Efficiency

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The chart above shows the temperature of both tanks when the compressor was running for 2 hours and 20 minutes and then turned off for the rest of the test. The hot side contained 189 L of water and the cold side contained 75 L of a water/antifreeze mixture (30% water and 70% antifreeze to minimize the freezing point). So while it looks like both tanks changed the same amount, the calculations will show heat is being added to the system.

Also note that the hot side started cooling down once the compressor was shut down. If the tank was insulated perfectly this line would be horizontal. I would say that I’ve insulated the tank adequately, with definite room for improvement.

OK, now for the calculations!

Before your eyes glaze over, here are a few helpful reminders: cp is a constant in this case, so don’t worry about that too much, dt is the change in temperature, and m is the mass of what is changing temperature.

Compressor on:

Hot Tank:

E = cp dt m
E = (4.2 kJ/kgoC) (17.3 oC) (189 kg)
E   =  13745 kJ

Cold Tank:

E = cp dt m
E = (4.2 kJ/kgoC) (-22 oC) (75.7 kg)
E =  -7134  kJ

Adding these together gives 6611 kJ  (2388 kJ/hour) added to the system. This is the heat added from the basement floor warming up the cold tank.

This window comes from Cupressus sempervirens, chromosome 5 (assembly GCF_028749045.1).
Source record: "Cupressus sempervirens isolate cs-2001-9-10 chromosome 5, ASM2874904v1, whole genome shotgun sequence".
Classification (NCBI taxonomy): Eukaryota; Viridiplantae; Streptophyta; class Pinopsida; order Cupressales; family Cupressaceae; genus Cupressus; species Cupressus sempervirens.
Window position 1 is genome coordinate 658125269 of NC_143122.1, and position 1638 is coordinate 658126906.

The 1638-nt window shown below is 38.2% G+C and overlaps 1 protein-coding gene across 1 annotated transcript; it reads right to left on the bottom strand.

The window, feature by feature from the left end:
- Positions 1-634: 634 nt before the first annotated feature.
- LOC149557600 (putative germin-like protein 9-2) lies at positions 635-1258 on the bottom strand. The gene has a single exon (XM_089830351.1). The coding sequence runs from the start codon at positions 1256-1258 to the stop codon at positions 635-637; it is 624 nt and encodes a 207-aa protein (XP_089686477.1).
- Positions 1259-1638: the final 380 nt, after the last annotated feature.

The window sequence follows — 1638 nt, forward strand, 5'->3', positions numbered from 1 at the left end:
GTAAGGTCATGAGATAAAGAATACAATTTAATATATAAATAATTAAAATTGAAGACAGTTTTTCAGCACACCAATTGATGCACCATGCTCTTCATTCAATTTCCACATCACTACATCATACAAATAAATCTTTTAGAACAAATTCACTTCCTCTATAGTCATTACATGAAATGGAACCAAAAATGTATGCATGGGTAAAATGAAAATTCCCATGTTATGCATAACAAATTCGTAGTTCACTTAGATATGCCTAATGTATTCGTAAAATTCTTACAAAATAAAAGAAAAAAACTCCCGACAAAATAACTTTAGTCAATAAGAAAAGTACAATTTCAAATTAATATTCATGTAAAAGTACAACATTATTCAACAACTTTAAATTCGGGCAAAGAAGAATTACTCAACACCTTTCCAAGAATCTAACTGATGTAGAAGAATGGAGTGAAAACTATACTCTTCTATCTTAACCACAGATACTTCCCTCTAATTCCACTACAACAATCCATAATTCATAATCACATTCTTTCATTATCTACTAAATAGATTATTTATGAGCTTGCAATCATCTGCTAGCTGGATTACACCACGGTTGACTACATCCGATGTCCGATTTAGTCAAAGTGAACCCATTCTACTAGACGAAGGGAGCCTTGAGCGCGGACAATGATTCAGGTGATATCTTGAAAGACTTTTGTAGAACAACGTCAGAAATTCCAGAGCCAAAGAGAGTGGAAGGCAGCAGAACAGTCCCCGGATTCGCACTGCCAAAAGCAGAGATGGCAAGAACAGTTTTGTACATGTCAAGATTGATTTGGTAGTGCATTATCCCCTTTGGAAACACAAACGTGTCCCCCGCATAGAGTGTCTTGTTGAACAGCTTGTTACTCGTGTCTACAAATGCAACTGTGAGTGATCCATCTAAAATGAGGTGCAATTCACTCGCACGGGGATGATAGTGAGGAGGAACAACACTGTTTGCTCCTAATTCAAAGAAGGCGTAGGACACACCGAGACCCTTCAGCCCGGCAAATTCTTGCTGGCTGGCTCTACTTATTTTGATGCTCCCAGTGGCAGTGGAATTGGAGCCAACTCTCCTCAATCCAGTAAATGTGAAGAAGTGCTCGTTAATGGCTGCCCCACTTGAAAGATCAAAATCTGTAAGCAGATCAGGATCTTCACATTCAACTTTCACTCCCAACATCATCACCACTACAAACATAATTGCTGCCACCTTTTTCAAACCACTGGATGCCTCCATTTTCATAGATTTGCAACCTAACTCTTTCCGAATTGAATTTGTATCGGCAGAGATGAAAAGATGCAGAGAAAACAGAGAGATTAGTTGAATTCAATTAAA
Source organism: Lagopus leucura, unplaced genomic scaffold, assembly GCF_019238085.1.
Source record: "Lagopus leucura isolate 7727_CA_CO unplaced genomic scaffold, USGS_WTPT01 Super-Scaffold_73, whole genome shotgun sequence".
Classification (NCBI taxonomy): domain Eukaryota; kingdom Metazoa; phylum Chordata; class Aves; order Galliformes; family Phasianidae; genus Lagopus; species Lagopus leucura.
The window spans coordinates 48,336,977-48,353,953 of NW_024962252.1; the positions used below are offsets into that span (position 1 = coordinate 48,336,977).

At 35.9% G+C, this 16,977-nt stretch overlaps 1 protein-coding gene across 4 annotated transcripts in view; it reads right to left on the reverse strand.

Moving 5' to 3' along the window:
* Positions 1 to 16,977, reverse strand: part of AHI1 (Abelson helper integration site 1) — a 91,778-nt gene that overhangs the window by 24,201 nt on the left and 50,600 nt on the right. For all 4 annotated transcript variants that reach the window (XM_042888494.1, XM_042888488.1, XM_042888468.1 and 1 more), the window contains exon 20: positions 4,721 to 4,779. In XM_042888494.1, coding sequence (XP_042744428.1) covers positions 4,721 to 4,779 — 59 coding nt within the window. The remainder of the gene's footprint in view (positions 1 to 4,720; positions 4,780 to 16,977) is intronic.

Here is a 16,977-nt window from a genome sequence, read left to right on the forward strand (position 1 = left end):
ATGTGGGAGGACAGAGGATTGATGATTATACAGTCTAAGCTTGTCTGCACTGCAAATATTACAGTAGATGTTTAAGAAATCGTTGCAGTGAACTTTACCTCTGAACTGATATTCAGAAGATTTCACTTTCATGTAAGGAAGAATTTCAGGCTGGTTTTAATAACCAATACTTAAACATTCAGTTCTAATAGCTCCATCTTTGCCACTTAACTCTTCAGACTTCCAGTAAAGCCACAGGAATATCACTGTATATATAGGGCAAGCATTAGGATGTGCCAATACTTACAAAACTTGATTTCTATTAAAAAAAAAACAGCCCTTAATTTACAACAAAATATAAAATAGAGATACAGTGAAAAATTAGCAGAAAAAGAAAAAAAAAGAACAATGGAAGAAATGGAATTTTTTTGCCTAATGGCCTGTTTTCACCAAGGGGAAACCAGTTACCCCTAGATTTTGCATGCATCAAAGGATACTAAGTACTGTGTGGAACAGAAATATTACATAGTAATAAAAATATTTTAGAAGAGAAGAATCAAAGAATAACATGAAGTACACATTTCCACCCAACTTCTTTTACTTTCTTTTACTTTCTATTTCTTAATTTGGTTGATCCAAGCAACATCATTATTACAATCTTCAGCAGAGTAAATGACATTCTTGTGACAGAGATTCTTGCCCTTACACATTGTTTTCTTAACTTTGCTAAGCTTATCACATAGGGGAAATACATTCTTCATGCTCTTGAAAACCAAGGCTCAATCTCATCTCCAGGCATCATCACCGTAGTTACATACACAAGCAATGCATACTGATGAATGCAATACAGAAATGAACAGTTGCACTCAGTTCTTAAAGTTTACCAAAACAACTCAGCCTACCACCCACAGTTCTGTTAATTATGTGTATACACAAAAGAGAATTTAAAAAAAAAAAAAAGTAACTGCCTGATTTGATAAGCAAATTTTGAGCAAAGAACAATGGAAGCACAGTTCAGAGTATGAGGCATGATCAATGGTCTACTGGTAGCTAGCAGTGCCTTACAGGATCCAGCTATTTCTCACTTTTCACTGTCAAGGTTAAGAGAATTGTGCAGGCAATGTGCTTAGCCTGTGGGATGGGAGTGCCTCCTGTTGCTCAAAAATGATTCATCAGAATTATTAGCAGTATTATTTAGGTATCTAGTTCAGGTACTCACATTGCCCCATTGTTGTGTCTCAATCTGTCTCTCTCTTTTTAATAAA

But wait! There is more. Once I turned off the compressor the cold side kept warming up. I used the data from an hour after the compressor to find how much heat was added to the cold side.

E = cp dt m
E = (4.2 kJ/kgoC) (4 oC) (75.7 liter) (1 kg/liter)
E =  1310 kJ

So this setup can pull 2388 kJ/hour when the compressor is running and 1310 kJ/hour when the system is not running.

Water Heater Update

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Here is latest version of the water heater. The entire setup fits inside a 100 gallon horse trough. The insulated tank is on the top along with the compressor. Below the Styrofoam is the non-insulated tank. The entire system can be assembled and repaired with no tools. The only exception is replacing the compressor.

Full Scale Test

After finishing assembly of the full scale prototype this morning I started the heat pump running so I could measure the performance. I filled both tanks with 100 gallons of water and plugged in the compressor. After letting it run all day I came up with the following data:

Time run: 9 1/2 hours

Volume of water in each tank: 378 Liters

Cold Tank: No temperature Change

Hot Tank: 4 degrees Celsius increase

Electricity Used: 3.8 Kilowatt hours

From this information the amount of energy added to the hot tank can be calculated: